That’s fine. He can live with it.
It’s nine years since Tyrone bagged the last of their All-Ireland titles and the bid to turn three to four has seen them slip out of the odd race early but, more often, fall out of the running just as August is poised to hand the baton over to September.
Cork, Kerry and Mayo have all had their number in All-Ireland semi-finals since 2008 and the chances of Tyrone breasting the tape and into a first decider in nine years isn’t aided by the fact that Dublin will be facing them next time. Doubters. Doubters everywhere.
Like the Dubs, Tyrone’s passage through the holiday months has made for a pleasant cruise.
Four games have delivered six goals, 77 points and little in the way of real work. The closest anyone has come to them was Down’s eight-point beating in the Ulster final.
Cue sneers that they’ve ‘beaten no-one’.
“There is always a reason that somebody or some team is not as good as they think they are,” said Harte. “I understand that. People have to find a reason to say that. That may be the case. We can only do what we can do in these four games in the championship.”
Hindsight has a tendency to devalue a victory’s currency. The value of this outing against a side that will be in Division 3 again next season tumbled within 15 minutes, by which time Tyrone led by 1-5 to no score.
Peter Harte was bombing through the Armagh ranks and popping in a penalty in that first quarter. Tiernan McCann was striding upfield at will, Colm Cavanagh standing imperious as the spare man at the back.
This was no feisty derby like those enjoyed and endured by these old rivals in the noughties. It was surgical precision, performed coldly and calculatingly by a side that has mastered countless such operations a long time ago.
And yet Harte couldn’t help but find fault with the procedure.
“We have to say we stumbled into that lead. We didn’t play with poise or real quality, we just picked off some good scores. The penalty was significant and getting that early goal meant there was that cushion there. It’s not to say we were happy with our first half performance.”
Harte’s own display was maybe the most intriguing of the day. He laughed about the fact that his is a team still labelled defensive.
He waxed lyrical over the music made by Colm Cavanagh and young substitute David Mulgrew - the latter pouncing for 2-1 in the second-half - but there was a discordant growl to his own voice.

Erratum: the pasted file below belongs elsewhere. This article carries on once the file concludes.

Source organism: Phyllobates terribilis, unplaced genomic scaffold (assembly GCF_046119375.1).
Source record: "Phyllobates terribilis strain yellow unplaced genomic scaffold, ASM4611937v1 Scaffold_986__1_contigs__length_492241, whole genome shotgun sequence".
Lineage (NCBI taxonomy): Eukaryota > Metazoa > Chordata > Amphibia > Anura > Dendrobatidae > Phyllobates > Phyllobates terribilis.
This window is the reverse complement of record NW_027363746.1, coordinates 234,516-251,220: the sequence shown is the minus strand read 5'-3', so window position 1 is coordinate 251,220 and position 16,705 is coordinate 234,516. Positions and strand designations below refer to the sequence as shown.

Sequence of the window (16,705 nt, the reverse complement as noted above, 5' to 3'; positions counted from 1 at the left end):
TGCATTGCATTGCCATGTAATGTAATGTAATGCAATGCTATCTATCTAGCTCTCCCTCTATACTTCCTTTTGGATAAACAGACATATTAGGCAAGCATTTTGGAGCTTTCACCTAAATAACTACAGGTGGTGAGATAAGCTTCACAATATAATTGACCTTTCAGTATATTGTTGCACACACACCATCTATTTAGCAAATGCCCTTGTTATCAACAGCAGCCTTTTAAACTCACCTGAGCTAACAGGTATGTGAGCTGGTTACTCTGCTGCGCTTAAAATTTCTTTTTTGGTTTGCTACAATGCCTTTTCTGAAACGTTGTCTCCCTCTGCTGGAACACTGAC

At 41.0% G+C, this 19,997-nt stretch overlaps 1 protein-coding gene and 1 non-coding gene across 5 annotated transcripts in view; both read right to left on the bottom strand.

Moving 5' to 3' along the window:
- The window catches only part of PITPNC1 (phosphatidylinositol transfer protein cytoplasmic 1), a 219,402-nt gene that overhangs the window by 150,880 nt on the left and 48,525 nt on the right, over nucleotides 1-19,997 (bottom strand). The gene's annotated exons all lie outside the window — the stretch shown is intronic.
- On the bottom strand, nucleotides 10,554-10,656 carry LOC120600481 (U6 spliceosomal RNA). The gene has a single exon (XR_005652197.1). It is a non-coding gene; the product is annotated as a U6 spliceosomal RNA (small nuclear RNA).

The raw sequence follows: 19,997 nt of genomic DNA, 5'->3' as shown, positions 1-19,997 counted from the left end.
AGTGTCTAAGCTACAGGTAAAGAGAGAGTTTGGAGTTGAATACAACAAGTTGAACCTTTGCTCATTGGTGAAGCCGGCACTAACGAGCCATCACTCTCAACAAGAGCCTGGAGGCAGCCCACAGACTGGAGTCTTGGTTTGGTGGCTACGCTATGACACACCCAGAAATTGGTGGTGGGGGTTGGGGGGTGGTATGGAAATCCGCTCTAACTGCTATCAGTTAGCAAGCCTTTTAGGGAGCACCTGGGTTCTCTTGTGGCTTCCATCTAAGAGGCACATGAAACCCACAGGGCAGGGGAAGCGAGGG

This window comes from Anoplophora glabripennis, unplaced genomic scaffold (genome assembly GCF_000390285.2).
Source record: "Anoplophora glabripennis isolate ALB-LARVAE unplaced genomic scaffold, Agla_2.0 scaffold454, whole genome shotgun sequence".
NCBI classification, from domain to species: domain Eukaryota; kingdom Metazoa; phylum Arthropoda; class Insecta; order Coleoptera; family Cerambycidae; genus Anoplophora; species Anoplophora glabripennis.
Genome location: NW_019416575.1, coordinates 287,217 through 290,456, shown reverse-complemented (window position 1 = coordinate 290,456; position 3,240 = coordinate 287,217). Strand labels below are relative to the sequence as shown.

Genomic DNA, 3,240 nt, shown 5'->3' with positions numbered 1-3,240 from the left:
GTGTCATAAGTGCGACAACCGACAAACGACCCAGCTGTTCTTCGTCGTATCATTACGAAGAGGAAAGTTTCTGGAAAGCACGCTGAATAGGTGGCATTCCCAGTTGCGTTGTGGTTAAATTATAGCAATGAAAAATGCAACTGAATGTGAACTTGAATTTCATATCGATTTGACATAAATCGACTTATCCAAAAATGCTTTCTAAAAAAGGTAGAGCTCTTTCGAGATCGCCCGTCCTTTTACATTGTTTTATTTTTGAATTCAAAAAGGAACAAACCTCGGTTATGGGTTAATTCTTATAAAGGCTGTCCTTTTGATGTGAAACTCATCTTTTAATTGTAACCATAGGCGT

There were, for example, no niceties for Armagh when asked if he was surprised by the margin of the win.
“They played their football in Division Three and we played our football in Division One, we would expect to be ahead of them.”
His nephew Peter spoke in softer terms but his analysis was equally sharp.
Sloppy was the word he opted for when describing aspects of this win and, whatever about his uncle’s assertion that the first 15 minutes wasn’t good enough, there was an undeniable dip in execution for the rest of the encounter.
Understandable, maybe, given the paucity of the challenge facing them.
Still, Tyrone’s ability to pile up the scores remains notable, particularly so given the fact that they persist with using just Mark Bradley as a recognisable forward, but the suspicion lingers that they may lack the depth of attacking class to break elite sides.
“We have been told that we haven’t got any stand-out forward,” said Peter Harte. “I don’t know how many people have scored for us again (on Saturday). A team that gets scores from across the field is a hard team to play against so hopefully we can keep that up and keep working hard.” No-one can doubt their determination to keep on keeping on.
Mayo’s trials and tribulations may stand apart but Tyrone’s refusal to slink back into the shadows from whence they came prior to the previous decade is just as admirable. Will this year be different to the last eight? Is the belief there?
“Agh, since I’ve been involved with Mickey Harte, all Mickey Harte teams believe they can win All-Irelands,” said Peter who has been soldiering on this crusade since 2010. “And I don’t think we are any different.”
The ultimate test of that awaits.
D Mulgrew (2-1); P Harte (1-2, 1-0 pen); S Cavanagh (0-4, 0-3 frees); M Bradley (0-3); N Morgan (0-2 frees); T McCann, C Cavanagh, D McClure, D McCurry and M Donnelly (all 0-1).
R Grugan (0-3, 0-2 frees); M Shields, J Clarke, P Hughes and G McParland (0-1 each); N Grimley (0-1, free).
N Morgan; A McCrory, R McNamee, C McCarron; T McCann, P Hampsey, P Harte; C Cavanagh, D McClure; C McCann, N Sludden, K McGeary; M Bradley, S Cavanagh, M Donnelly.
D McCurry for McGeary and D Mulgrew for C McCann (both 44): R O’Neill Bradley and R Brennan for McCrory (both 51); R Donnelly for McClure (58); J McMahon for C Cavanagh (59).
B Hughes; J Morgan, C Vernon, P Hughes; B Donaghy, M Shields, A Forker; S Sheridan, N Grimley; R Grugan, C O’Hanlon, J McElroy; J Clarke, G McParland, S Campbell.
O O’Neill for O’Hanlon (30); A Duffy for Shields (33); E Rafferty for Campbell (46); B Crealey for McParland (52); C McKeever for Grimley (56); D McKenna for Sheridan (59).
D Gough (Meath).